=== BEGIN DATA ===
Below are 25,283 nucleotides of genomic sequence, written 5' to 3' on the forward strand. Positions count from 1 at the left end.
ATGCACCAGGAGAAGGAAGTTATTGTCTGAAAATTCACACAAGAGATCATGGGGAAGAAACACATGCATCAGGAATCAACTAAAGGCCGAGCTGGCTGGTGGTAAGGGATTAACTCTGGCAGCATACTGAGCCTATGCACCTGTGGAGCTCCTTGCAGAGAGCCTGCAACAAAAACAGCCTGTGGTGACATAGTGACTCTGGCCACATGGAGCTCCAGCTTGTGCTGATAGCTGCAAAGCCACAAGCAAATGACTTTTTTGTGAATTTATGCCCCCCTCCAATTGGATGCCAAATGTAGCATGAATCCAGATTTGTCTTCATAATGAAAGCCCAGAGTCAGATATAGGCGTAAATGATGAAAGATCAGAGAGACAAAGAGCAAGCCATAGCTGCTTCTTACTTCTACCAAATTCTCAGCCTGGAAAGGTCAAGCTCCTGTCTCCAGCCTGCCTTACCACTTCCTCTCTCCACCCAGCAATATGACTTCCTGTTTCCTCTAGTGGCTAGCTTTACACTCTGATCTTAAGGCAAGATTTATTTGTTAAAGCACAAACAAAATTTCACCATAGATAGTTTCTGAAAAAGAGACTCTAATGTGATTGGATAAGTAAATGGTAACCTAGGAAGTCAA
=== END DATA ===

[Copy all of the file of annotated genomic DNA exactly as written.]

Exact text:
Below are 25,283 nucleotides of genomic sequence, written 5' to 3' on the forward strand. Positions count from 1 at the left end.
ATGCACCAGGAGAAGGAAGTTATTGTCTGAAAATTCACACAAGAGATCATGGGGAAGAAACACATGCATCAGGAATCAACTAAAGGCCGAGCTGGCTGGTGGTAAGGGATTAACTCTGGCAGCATACTGAGCCTATGCACCTGTGGAGCTCCTTGCAGAGAGCCTGCAACAAAAACAGCCTGTGGTGACATAGTGACTCTGGCCACATGGAGCTCCAGCTTGTGCTGATAGCTGCAAAGCCACAAGCAAATGACTTTTTTGTGAATTTATGCCCCCCTCCAATTGGATGCCAAATGTAGCATGAATCCAGATTTGTCTTCATAATGAAAGCCCAGAGTCAGATATAGGCGTAAATGATGAAAGATCAGAGAGACAAAGAGCAAGCCATAGCTGCTTCTTACTTCTACCAAATTCTCAGCCTGGAAAGGTCAAGCTCCTGTCTCCAGCCTGCCTTACCACTTCCTCTCTCCACCCAGCAATATGACTTCCTGTTTCCTCTAGTGGCTAGCTTTACACTCTGATCTTAAGGCAAGATTTATTTGTTAAAGCACAAACAAAATTTCACCATAGATAGTTTCTGAAAAAGAGACTCTAATGTGATTGGATAAGTAAATGGTAACCTAGGAAGTCAA